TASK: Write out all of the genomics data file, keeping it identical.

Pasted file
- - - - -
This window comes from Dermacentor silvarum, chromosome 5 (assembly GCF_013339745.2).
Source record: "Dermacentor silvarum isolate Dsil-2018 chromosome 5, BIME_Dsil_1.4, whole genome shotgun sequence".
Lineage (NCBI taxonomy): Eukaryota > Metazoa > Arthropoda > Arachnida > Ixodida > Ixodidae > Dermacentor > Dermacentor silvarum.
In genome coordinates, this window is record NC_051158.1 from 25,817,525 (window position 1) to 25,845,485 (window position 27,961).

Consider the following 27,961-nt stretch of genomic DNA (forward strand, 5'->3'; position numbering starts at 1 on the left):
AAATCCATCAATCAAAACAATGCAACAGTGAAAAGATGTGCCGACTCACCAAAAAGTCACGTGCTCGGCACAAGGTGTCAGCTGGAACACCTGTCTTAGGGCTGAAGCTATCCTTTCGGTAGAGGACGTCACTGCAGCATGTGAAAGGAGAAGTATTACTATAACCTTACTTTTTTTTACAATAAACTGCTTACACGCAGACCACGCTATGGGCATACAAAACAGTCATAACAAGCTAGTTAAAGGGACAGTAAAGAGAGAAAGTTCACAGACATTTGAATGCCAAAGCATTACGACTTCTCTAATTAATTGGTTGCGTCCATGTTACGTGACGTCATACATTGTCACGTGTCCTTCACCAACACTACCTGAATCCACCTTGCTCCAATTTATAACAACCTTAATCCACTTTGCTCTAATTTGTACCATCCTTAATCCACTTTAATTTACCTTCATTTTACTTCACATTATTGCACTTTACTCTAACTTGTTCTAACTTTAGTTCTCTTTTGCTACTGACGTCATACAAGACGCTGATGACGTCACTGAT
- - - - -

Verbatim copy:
This window comes from Dermacentor silvarum, chromosome 5 (assembly GCF_013339745.2).
Source record: "Dermacentor silvarum isolate Dsil-2018 chromosome 5, BIME_Dsil_1.4, whole genome shotgun sequence".
Lineage (NCBI taxonomy): Eukaryota > Metazoa > Arthropoda > Arachnida > Ixodida > Ixodidae > Dermacentor > Dermacentor silvarum.
In genome coordinates, this window is record NC_051158.1 from 25,817,525 (window position 1) to 25,845,485 (window position 27,961).

Consider the following 27,961-nt stretch of genomic DNA (forward strand, 5'->3'; position numbering starts at 1 on the left):
AAATCCATCAATCAAAACAATGCAACAGTGAAAAGATGTGCCGACTCACCAAAAAGTCACGTGCTCGGCACAAGGTGTCAGCTGGAACACCTGTCTTAGGGCTGAAGCTATCCTTTCGGTAGAGGACGTCACTGCAGCATGTGAAAGGAGAAGTATTACTATAACCTTACTTTTTTTTACAATAAACTGCTTACACGCAGACCACGCTATGGGCATACAAAACAGTCATAACAAGCTAGTTAAAGGGACAGTAAAGAGAGAAAGTTCACAGACATTTGAATGCCAAAGCATTACGACTTCTCTAATTAATTGGTTGCGTCCATGTTACGTGACGTCATACATTGTCACGTGTCCTTCACCAACACTACCTGAATCCACCTTGCTCCAATTTATAACAACCTTAATCCACTTTGCTCTAATTTGTACCATCCTTAATCCACTTTAATTTACCTTCATTTTACTTCACATTATTGCACTTTACTCTAACTTGTTCTAACTTTAGTTCTCTTTTGCTACTGACGTCATACAAGACGCTGATGACGTCACTGAT